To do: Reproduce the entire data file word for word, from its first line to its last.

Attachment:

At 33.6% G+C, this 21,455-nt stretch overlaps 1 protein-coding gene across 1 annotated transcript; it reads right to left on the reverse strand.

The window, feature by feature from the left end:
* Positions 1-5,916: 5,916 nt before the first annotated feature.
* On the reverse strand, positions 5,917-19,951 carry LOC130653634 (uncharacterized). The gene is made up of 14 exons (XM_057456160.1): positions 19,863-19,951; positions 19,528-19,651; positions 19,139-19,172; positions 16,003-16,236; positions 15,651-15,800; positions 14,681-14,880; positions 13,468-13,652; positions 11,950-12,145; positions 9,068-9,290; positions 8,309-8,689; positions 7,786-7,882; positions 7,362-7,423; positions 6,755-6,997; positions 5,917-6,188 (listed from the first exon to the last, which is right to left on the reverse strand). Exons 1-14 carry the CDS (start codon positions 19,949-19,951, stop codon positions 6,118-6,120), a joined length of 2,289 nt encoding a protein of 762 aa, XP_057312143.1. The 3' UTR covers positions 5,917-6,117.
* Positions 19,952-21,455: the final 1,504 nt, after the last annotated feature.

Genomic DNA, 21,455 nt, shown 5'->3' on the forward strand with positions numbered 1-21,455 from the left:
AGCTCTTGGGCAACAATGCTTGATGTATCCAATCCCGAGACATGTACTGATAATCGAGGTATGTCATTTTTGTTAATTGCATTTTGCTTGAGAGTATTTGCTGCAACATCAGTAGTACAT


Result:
At 33.6% G+C, this 21,455-nt stretch overlaps 1 protein-coding gene across 1 annotated transcript; it reads right to left on the reverse strand.

The window, feature by feature from the left end:
* Positions 1-5,916: 5,916 nt before the first annotated feature.
* On the reverse strand, positions 5,917-19,951 carry LOC130653634 (uncharacterized). The gene is made up of 14 exons (XM_057456160.1): positions 19,863-19,951; positions 19,528-19,651; positions 19,139-19,172; positions 16,003-16,236; positions 15,651-15,800; positions 14,681-14,880; positions 13,468-13,652; positions 11,950-12,145; positions 9,068-9,290; positions 8,309-8,689; positions 7,786-7,882; positions 7,362-7,423; positions 6,755-6,997; positions 5,917-6,188 (listed from the first exon to the last, which is right to left on the reverse strand). Exons 1-14 carry the CDS (start codon positions 19,949-19,951, stop codon positions 6,118-6,120), a joined length of 2,289 nt encoding a protein of 762 aa, XP_057312143.1. The 3' UTR covers positions 5,917-6,117.
* Positions 19,952-21,455: the final 1,504 nt, after the last annotated feature.

Genomic DNA, 21,455 nt, shown 5'->3' on the forward strand with positions numbered 1-21,455 from the left:
AGCTCTTGGGCAACAATGCTTGATGTATCCAATCCCGAGACATGTACTGATAATCGAGGTATGTCATTTTTGTTAATTGCATTTTGCTTGAGAGTATTTGCTGCAACATCAGTAGTACAT